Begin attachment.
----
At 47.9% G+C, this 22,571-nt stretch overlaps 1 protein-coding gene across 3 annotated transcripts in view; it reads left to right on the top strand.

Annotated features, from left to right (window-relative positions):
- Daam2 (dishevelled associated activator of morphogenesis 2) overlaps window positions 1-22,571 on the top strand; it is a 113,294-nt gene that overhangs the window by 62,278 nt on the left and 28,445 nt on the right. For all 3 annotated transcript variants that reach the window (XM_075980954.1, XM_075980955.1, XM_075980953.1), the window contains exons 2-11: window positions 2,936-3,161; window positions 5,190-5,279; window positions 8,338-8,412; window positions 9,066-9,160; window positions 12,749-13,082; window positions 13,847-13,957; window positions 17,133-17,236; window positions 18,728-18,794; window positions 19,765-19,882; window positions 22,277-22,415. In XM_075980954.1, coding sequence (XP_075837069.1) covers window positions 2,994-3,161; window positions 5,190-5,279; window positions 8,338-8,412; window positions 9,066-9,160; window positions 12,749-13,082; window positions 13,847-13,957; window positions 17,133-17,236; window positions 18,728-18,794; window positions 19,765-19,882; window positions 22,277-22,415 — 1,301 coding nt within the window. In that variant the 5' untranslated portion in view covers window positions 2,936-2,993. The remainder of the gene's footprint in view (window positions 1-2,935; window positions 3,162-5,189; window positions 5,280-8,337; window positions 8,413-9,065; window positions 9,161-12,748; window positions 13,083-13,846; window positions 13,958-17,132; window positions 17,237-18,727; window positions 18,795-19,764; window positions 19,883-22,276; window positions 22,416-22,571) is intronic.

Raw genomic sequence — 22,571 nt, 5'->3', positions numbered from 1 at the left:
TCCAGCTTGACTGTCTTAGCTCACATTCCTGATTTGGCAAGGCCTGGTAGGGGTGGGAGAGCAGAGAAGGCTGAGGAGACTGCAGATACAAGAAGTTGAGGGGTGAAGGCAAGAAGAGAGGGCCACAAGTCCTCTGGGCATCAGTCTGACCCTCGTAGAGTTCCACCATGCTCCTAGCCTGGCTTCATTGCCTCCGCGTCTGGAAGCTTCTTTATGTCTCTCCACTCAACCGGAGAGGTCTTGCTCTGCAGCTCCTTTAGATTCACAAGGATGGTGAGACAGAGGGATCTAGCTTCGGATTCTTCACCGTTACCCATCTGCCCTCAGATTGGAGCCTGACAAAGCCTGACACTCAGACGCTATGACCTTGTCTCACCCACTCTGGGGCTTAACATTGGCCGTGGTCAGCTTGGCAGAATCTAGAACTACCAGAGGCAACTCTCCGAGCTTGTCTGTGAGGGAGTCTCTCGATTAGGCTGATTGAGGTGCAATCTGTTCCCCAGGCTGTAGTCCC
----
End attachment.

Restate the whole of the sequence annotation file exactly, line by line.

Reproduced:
At 47.9% G+C, this 22,571-nt stretch overlaps 1 protein-coding gene across 3 annotated transcripts in view; it reads left to right on the top strand.

Annotated features, from left to right (window-relative positions):
- Daam2 (dishevelled associated activator of morphogenesis 2) overlaps window positions 1-22,571 on the top strand; it is a 113,294-nt gene that overhangs the window by 62,278 nt on the left and 28,445 nt on the right. For all 3 annotated transcript variants that reach the window (XM_075980954.1, XM_075980955.1, XM_075980953.1), the window contains exons 2-11: window positions 2,936-3,161; window positions 5,190-5,279; window positions 8,338-8,412; window positions 9,066-9,160; window positions 12,749-13,082; window positions 13,847-13,957; window positions 17,133-17,236; window positions 18,728-18,794; window positions 19,765-19,882; window positions 22,277-22,415. In XM_075980954.1, coding sequence (XP_075837069.1) covers window positions 2,994-3,161; window positions 5,190-5,279; window positions 8,338-8,412; window positions 9,066-9,160; window positions 12,749-13,082; window positions 13,847-13,957; window positions 17,133-17,236; window positions 18,728-18,794; window positions 19,765-19,882; window positions 22,277-22,415 — 1,301 coding nt within the window. In that variant the 5' untranslated portion in view covers window positions 2,936-2,993. The remainder of the gene's footprint in view (window positions 1-2,935; window positions 3,162-5,189; window positions 5,280-8,337; window positions 8,413-9,065; window positions 9,161-12,748; window positions 13,083-13,846; window positions 13,958-17,132; window positions 17,237-18,727; window positions 18,795-19,764; window positions 19,883-22,276; window positions 22,416-22,571) is intronic.

Raw genomic sequence — 22,571 nt, 5'->3', positions numbered from 1 at the left:
TCCAGCTTGACTGTCTTAGCTCACATTCCTGATTTGGCAAGGCCTGGTAGGGGTGGGAGAGCAGAGAAGGCTGAGGAGACTGCAGATACAAGAAGTTGAGGGGTGAAGGCAAGAAGAGAGGGCCACAAGTCCTCTGGGCATCAGTCTGACCCTCGTAGAGTTCCACCATGCTCCTAGCCTGGCTTCATTGCCTCCGCGTCTGGAAGCTTCTTTATGTCTCTCCACTCAACCGGAGAGGTCTTGCTCTGCAGCTCCTTTAGATTCACAAGGATGGTGAGACAGAGGGATCTAGCTTCGGATTCTTCACCGTTACCCATCTGCCCTCAGATTGGAGCCTGACAAAGCCTGACACTCAGACGCTATGACCTTGTCTCACCCACTCTGGGGCTTAACATTGGCCGTGGTCAGCTTGGCAGAATCTAGAACTACCAGAGGCAACTCTCCGAGCTTGTCTGTGAGGGAGTCTCTCGATTAGGCTGATTGAGGTGCAATCTGTTCCCCAGGCTGTAGTCCC